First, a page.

Thus, self-assembly is also emerging as a new strategy in chemical synthesis and nanotechnology.

Molecular crystals, liquid crystals, colloids, micelles, emulsions, phase-separated polymers, thin films and self-assembled monolayers all represent examples of the types of highly ordered structures which are obtained using these techniques.

The distinguishing feature of these methods is self-organization.

Structural hierarchy

Nearly all materials could be seen as hierarchically structured, especially since the changes in spatial scale bring about different mechanisms of deformation and damage.

However, in biological materials this hierarchical organization is inherent to the microstructure.

One of the first examples of this, in the history of structural biology, is the early X-Ray scattering work on the hierarchical structure of hair and wool by Astbury and Woods.

In bone, for example, collagen is the building block of the organic matrix—a triple helix with diameter of 1.5 nm. These tropocollagen molecules are intercalated with the mineral phase (hydroxyapatite, a calcium phosphate) forming fibrils that curl into helicoids of alternating directions.

These "osteons" are the basic building blocks of bones, with the volume fraction distribution between organic and mineral phase being about 60/40. In another level of complexity, the hydroxyapatite crystals are platelets that have a diameter of approximately 70–100 nm and thickness of 1 nm. They originally nucleate at the gaps between collagen fibrils.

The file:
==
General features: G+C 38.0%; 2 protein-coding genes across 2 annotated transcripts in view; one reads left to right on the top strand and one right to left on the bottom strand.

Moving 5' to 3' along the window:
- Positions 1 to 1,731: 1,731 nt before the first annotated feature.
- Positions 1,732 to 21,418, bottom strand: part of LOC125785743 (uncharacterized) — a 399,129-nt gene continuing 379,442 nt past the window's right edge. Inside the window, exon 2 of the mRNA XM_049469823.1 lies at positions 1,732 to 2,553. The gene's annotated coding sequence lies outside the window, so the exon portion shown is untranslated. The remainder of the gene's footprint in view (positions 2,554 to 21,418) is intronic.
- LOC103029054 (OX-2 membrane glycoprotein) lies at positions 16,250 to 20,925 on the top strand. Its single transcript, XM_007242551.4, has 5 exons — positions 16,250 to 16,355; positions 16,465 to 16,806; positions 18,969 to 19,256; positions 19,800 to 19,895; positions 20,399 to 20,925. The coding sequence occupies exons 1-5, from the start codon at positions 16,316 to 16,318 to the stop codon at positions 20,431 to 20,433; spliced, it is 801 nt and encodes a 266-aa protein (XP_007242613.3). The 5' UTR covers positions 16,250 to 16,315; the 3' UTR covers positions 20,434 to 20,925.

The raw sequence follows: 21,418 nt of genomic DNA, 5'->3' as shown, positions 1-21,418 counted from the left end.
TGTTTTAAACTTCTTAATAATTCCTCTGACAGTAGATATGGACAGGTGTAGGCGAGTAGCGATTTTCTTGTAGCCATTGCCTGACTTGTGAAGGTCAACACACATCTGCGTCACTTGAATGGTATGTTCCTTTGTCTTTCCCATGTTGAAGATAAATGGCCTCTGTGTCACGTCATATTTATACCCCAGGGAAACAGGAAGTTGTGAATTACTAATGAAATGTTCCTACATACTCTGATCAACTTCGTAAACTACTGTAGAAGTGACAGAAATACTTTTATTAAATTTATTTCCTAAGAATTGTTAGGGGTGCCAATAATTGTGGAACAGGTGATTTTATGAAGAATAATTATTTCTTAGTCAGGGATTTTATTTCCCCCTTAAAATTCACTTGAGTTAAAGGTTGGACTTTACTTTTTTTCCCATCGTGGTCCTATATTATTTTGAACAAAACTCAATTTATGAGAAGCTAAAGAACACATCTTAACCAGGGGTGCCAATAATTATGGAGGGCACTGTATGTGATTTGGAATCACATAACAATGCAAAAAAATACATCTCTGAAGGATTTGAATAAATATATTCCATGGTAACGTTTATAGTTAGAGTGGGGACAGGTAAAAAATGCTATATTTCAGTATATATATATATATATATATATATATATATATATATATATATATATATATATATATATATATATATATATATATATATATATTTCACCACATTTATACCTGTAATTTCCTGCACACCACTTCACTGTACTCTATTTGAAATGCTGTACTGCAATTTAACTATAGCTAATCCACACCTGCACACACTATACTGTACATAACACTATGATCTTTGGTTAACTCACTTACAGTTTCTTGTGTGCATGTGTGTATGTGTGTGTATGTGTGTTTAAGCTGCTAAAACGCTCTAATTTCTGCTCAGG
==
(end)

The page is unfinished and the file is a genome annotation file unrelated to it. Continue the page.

Similarly, the hierarchy of abalone shell begins at the nanolevel, with an organic layer having a thickness of 20–30 nm. This layer proceeds with single crystals of aragonite (a polymorph of CaCO3) consisting of "bricks" with dimensions of 0.5 and finishing with layers approximately 0.3 mm (mesostructure).

Crabs are arthropods whose carapace is made of a mineralized hard component (which exhibits brittle fracture) and a softer organic component composed primarily of chitin. The brittle component is arranged in a helical pattern. Each of these mineral ‘rods’ ( 1 μm diameter) contains chitin–protein fibrils with approximately 60 nm diameter. These fibrils are made of 3 nm diameter canals which link the interior and exterior of the shell.


Biomaterials are used in:

- joint replacements
- bone plates
- bone cement
- artificial ligaments and tendons
- dental implants for tooth fixation
- blood vessel prostheses
- heart valves
- skin repair devices (artificial tissue)
- cochlear replacements (cochlear implants)
- contact lenses
- breast implants


Biomaterials must be compatible with the body, and there are often issues of biocompatibility which must be resolved before a product can be placed on the market and used in a clinical setting.

Because of this, biomaterials are usually subjected to the same requirements of those undergone by new drug therapies.


All manufacturing companies are also required to ensure traceability of all of their products so that if a defective product is discovered, others in the same batch may be traced.

See also

- bioengineering
- biotechnology